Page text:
Volume 1 of the Expositor’s Bible Commentary (EBC) series in this revised edition covers the books from Genesis to Leviticus. As is common in this series, this volume is a revision of an already valuable commentary. In this case, two authors revise their original work while another is replaced with a new scholar. There’s some great help to be found in this volume.
The Book of Genesis is revised by the original author, John H. Sailhamer, who is known for his writings on the Pentateuch. It appears to me that the earlier part of the Introduction is not majorly revised, but much material is added farther in. He begins with a discussion of the historical background, followed by one on the unity of the book. Next, he discusses authorship, date, and place of origin. In doing so, he reviews both the traditional and critical viewpoints. He expands to discuss the compositional view where he surveys what he calls In-Textuality. He goes on to discuss purpose, literary form including an assessment of structure, and the final shape of the primary history. He also compares it to the Old Testament (Tanak) as a whole. After an outline, he jumps into the commentary and gives an overview, commentary, and textual notes on each passage. I agree with those who rank it highly.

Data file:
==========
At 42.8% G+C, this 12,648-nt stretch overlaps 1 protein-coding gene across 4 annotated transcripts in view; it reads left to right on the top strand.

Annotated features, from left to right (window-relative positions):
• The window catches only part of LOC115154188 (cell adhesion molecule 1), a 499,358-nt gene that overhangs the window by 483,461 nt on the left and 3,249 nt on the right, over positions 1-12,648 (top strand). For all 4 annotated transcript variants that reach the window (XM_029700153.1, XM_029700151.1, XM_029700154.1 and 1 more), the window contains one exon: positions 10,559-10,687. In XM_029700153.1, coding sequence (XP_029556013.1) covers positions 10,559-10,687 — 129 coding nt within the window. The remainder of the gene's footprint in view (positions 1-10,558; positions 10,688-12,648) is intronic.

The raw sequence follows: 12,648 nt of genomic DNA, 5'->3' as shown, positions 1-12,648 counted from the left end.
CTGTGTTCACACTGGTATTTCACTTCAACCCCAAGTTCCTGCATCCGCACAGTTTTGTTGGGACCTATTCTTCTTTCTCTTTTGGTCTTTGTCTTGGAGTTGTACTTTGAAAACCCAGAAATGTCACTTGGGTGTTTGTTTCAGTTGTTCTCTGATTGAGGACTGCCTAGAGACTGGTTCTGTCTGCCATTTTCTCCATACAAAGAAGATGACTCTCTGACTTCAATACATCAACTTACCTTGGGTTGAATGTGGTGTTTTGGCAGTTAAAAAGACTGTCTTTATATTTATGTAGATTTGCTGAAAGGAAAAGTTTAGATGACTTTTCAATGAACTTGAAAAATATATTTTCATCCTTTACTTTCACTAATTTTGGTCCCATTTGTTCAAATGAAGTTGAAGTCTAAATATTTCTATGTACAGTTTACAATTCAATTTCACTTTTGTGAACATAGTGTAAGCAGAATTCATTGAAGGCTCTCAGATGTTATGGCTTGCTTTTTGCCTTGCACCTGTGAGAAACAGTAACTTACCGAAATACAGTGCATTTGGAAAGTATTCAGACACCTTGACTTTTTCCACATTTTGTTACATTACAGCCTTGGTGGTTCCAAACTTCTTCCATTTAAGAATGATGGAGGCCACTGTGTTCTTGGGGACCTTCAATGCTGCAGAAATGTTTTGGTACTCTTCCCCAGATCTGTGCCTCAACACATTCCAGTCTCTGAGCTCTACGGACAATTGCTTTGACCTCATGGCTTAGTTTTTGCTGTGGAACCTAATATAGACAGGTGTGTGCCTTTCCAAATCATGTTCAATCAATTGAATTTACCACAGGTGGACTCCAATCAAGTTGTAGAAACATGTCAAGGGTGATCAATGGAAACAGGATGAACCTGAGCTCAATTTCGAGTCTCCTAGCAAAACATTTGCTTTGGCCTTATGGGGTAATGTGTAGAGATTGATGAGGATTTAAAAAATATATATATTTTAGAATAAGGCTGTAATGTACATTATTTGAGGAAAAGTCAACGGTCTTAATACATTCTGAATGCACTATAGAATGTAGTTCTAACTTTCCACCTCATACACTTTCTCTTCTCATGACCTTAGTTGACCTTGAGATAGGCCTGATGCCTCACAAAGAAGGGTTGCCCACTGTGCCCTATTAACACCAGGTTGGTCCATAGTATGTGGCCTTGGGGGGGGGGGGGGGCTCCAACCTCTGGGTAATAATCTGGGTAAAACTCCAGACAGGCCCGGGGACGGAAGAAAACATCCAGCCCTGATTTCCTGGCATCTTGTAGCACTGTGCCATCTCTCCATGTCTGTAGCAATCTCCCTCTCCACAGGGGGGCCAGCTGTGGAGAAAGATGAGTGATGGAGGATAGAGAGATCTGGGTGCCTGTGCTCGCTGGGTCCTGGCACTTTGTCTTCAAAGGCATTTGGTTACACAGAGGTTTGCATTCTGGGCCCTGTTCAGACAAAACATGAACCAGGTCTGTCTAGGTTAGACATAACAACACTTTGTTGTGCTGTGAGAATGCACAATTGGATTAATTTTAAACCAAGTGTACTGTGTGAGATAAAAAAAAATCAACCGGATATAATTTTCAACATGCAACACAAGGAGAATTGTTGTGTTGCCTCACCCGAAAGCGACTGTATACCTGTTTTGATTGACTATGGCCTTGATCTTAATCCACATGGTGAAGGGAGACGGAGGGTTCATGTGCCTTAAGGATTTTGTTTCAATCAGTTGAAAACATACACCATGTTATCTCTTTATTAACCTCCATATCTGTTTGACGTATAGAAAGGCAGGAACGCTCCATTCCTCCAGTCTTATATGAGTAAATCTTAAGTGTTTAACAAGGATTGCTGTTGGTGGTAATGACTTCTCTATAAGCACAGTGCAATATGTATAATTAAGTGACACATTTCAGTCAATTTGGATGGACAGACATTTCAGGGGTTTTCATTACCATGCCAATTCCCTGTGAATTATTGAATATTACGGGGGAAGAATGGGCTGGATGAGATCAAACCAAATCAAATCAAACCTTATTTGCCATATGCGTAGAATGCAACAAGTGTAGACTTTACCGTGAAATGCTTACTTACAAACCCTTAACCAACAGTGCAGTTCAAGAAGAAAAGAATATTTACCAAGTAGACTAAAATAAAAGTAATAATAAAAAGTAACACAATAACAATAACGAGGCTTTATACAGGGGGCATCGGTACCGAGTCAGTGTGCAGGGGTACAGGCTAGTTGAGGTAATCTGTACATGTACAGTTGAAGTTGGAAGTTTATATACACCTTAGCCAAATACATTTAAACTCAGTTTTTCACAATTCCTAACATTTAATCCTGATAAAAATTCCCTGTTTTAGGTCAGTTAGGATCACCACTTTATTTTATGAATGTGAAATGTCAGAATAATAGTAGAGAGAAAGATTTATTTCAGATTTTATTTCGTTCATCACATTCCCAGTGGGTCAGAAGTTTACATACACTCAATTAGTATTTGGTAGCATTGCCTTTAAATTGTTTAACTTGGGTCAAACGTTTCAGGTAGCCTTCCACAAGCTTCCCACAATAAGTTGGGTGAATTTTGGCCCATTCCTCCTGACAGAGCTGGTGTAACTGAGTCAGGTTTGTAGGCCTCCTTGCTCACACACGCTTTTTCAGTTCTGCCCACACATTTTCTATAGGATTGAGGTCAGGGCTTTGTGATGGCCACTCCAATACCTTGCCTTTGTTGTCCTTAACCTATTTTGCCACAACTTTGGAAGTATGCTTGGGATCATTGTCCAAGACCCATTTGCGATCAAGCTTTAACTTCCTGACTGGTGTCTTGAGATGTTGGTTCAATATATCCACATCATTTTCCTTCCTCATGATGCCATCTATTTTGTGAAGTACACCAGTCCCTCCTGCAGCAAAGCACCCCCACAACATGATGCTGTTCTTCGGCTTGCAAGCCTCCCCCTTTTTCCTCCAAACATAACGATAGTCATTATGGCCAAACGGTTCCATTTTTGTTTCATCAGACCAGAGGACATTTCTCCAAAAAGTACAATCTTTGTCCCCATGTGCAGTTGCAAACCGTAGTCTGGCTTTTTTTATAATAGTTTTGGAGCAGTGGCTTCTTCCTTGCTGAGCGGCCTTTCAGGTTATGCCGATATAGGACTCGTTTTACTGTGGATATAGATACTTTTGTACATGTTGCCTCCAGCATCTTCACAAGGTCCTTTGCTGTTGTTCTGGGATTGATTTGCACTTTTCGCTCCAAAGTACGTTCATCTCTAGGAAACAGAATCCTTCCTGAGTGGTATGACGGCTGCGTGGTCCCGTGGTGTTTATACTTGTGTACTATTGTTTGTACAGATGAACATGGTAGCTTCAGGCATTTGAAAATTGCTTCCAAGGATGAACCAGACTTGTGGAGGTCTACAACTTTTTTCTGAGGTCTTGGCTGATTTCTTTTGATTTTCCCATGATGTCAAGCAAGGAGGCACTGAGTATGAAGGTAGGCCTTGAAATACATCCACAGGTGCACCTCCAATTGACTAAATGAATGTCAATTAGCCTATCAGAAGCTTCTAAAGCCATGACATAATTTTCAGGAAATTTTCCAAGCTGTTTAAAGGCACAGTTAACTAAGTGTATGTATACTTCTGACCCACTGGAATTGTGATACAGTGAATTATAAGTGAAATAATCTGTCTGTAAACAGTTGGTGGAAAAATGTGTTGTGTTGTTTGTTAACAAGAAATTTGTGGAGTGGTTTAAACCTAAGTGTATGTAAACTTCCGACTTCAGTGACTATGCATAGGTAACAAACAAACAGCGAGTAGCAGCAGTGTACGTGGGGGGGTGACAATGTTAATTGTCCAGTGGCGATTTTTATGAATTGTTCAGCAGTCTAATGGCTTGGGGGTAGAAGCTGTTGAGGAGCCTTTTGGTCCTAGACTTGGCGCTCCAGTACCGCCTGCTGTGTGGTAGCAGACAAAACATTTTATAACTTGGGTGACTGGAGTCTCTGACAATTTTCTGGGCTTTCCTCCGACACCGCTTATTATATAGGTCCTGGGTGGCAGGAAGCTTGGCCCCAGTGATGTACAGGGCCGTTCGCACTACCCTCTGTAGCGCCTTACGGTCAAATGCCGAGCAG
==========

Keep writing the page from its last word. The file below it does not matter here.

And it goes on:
The Book of Exodus is done by prolific scholar Walter C. Kaiser, Jr. I have long had a deep respect for his work. I am aware that some think that his work on Exodus is not long enough while others expressed disappointment that his revision was not more in-depth. Still, his work strikes me as quite helpful in a series with the aims that the EBC has. In the Introduction, Kaiser discusses title and theme, authorship and unity (with conservative conclusions), date of writing, the text of Exodus, the date of Exodus, the route of the Exodus, and a brief discussion of theology. After a brief bibliography and outline, along with a chart about the Tabernacle, he jumps into the commentary proper. It’s in the same style mentioned above and is very well done.
The Book of Leviticus has Richard Hess replacing the work of R. Laird Harris. Mr. Hess has also written a commentary on the Song of Songs that is highly regarded. In his Introduction, he reviews name and text, date and authorship (with a favorable view of Mosaic authorship), scholarship and interpretation, and theology. Most agree that he has turned out a substantial improvement over the old edition. The commentary is outstanding and there are a few charts along the way that greatly help understanding.
This commentary provides great help on Genesis, Exodus, and Leviticus. It’s a bargain with its three commentaries for one price deal. Pastors and Bible students will love it!
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